A post-Brexit trade deal with the US could raise the threat of products containing deadly asbestos entering the UK, ministers have been warned.
Britain currently has a total ban on the importation and sale of asbestos-containing products, as exposure to the toxic substance can cause mesothelioma – a form of lung cancer.
However, critics have warned that Theresa May’s wish to secure lucrative trade deals with Donald Trump could see the UK lowering standards, as American regulations allow use of products containing up to 1 per cent asbestos – such as roofing materials and certain car parts, like brake lining.
President Trump’s bullish attitude to American interests has set him on a collision course with Europe over his plans to slap punishing tariffs on steel imports, and it could also see him take a hard line on deals with the UK, a trade expert also said.
It follows a string of warnings that chlorine-washed chicken could flood UK markets as a price for positive trade deals, although Environment Secretary Michael Gove has insisted standards will not be watered down.
Green Party co-leader Caroline Lucas, a supporter of the pro-EU Open Britain campaign, said: “Theresa May is desperate to sign up to a trade deal with Donald Trump.
“Much of the likely cost of such a deal – like forcing chicken washed in chlorine and hormone-fed beef on to our shelves – are already known, but the risk we could see asbestos contaminated products come back on to the UK market is not.
“We all know Donald Trump does not take prisoners when it comes to trade deals. If he decides that asbestos-contaminated products must be included in a deal, he will not give way.
“US asbestos use has fallen dramatically, but there is still no national ban, and any asbestos poses a threat to human health.”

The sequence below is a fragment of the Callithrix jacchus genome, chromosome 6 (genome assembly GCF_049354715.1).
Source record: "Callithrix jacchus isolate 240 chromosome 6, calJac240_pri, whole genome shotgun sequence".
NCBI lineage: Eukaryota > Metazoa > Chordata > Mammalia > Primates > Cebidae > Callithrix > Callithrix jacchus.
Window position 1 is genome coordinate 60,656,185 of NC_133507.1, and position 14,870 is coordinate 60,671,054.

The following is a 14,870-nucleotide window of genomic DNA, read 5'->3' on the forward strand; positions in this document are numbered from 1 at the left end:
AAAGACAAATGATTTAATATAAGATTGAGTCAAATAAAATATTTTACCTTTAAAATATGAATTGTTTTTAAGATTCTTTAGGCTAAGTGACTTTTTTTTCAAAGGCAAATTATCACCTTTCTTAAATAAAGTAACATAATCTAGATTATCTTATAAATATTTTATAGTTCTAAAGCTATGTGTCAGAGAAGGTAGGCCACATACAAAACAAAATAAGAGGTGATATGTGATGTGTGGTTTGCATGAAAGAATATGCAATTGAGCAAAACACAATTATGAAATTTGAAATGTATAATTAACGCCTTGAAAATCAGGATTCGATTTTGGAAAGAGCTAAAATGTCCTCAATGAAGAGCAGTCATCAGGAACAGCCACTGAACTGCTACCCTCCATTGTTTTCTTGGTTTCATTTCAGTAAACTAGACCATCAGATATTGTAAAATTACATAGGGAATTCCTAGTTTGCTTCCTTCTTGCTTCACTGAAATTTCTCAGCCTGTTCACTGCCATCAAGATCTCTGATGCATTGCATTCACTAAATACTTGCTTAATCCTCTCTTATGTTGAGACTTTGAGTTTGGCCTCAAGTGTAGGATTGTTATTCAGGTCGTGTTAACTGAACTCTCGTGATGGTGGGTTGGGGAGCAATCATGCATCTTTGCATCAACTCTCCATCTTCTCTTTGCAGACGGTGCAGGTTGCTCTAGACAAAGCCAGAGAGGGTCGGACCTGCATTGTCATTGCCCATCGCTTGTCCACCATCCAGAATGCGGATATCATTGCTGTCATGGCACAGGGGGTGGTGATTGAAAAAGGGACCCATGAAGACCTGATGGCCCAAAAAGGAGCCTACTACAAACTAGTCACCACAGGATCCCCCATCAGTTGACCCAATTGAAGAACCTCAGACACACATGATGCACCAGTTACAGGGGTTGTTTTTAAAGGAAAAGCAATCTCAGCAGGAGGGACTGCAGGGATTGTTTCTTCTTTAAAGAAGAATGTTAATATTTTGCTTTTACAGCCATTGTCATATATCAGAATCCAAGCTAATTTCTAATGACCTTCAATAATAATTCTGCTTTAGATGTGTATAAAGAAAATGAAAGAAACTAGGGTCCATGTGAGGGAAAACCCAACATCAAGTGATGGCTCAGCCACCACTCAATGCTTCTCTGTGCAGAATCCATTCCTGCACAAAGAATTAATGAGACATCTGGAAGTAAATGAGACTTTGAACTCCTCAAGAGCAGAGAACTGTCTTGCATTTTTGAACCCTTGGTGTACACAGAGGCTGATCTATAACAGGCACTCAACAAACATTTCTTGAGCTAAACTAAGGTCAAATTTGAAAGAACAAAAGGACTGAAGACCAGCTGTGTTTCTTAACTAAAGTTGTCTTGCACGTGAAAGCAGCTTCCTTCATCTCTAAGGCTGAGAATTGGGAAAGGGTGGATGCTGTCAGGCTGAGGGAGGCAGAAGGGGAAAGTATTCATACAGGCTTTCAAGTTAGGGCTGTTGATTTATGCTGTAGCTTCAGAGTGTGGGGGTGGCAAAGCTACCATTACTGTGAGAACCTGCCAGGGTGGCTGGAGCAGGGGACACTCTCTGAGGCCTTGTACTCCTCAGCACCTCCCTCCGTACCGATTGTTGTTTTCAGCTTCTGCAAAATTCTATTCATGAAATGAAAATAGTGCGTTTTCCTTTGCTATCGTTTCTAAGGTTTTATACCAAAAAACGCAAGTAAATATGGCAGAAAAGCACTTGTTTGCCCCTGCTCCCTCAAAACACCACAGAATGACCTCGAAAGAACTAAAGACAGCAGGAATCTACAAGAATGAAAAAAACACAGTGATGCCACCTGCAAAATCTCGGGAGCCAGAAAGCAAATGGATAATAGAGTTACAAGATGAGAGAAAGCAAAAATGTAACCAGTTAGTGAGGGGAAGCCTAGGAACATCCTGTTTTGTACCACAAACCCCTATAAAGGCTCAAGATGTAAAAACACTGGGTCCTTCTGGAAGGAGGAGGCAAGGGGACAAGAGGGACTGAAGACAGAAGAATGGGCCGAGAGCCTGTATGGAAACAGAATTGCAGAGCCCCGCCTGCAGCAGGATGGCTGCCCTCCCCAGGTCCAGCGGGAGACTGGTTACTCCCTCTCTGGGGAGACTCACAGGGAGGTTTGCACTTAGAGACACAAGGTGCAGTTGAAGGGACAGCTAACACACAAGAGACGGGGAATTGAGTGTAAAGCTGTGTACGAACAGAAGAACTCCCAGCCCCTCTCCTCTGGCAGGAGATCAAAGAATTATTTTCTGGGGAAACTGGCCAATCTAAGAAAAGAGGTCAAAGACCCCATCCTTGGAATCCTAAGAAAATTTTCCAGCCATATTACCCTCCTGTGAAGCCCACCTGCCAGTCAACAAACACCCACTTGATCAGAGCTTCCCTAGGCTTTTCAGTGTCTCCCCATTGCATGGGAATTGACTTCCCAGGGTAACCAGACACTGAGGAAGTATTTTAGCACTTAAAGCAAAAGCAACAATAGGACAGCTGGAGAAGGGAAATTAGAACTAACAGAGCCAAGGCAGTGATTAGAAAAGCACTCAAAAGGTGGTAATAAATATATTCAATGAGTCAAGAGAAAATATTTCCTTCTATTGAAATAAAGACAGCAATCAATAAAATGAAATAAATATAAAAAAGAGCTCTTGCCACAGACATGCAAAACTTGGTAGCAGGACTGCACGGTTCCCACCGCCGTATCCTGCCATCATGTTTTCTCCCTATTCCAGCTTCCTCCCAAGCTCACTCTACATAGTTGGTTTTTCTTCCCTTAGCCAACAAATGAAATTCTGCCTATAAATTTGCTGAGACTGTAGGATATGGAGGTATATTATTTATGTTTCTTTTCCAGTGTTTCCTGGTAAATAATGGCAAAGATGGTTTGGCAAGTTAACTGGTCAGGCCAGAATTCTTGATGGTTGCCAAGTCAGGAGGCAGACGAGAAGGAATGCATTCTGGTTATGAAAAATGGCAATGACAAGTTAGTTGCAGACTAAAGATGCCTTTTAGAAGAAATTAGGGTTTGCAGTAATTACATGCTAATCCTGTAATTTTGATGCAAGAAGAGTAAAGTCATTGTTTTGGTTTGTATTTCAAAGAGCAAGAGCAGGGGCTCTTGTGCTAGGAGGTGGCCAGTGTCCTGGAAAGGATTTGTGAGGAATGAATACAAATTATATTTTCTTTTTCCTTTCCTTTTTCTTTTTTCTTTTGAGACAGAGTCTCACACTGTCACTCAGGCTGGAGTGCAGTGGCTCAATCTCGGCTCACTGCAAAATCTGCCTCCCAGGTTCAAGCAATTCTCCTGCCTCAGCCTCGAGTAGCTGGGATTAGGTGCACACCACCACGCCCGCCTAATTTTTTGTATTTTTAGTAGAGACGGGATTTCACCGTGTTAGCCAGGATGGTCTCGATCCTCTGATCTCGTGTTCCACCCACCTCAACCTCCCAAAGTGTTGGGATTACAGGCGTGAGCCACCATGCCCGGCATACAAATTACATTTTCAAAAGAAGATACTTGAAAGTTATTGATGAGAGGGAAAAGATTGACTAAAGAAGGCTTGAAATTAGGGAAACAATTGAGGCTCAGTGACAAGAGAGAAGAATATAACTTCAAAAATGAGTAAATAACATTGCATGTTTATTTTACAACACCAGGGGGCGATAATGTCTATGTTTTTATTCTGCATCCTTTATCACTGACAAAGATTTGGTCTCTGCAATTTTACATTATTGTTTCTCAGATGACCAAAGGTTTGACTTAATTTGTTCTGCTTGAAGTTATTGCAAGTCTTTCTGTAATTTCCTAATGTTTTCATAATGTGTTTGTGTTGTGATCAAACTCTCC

Britain has a poor record on mesothelioma due to its industrial past, where asbestos was widely used in shipbuilding and construction.
It was completely banned in 1999 and the EU has also forced the UK to tighten its laws on handling asbestos, such as its removal from old buildings.
In the US, the Environment Protection Agency allows the use of certain products containing asbestos and while the US no longer mines the substance, it does import the raw material.
Alison Cook, director of policy at the British Lung Foundation, said: “This devastating disease is preventable, and the dangers of asbestos are well known. We should do everything we can to limit our exposure to this toxic substance.”
Bringing in products from the US that fall below EU standards could create complications over trade with the bloc, said Angus MacNeil, SNP chair of the International Trade Committee.
He told The Independent: “To have a trade deal, if these parts were to be included, would expose us to further doors slammed shut from Europe.
“Over and above the immediate health aspects, to have a door further slammed shut from Europe would be highly counterproductive.”
He added: “If there are things being used in the UK that are not compliant with European standards, that will cause loads of border checks, loads of slowing up and loads of problems.
“These are the trade deals of political dreamers, as opposed to the trade deals of practical traders.”
Dr Marc-William Palen, a trade historian from Exeter University, said Mr Trump had been true to his word on overhauling the global trade system and the Government’s “Global Britain” plans for life after Brexit were going to be a “tough sell” to the US President.
“We are seeing with this Trump protectionism, the way he’s threatening to go after Nafta (North American Free Trade Agreement) – two of America’s closest allies and largest trading partners – you could read into that somewhat what it might mean for post-Brexit UK-US negotiations at least,” he told The Independent.
“I would expect a similar hard line, almost predatory approach the way that Trump has been taking to the Nafta partners as a possibility.”
The Government has insisted that leaving the EU will not lead to standards and protections being watered down.
Last month, Brexit Secretary David Davis used a major speech to say Brexit would not result in a “Mad Max-style dystopia” of deregulation, which came after the European Commission told member states that the UK may reduce “levels of occupational safety and health” after Brexit – leading to “higher exposure to chemicals and carcinogens”.
A Department for International Trade (DIT) spokesperson said: “While we are committed to a mutually beneficial economic trading arrangement with the US, we have been clear that the UK will maintain its own high goods and consumer protection standards in future free trade agreements.”
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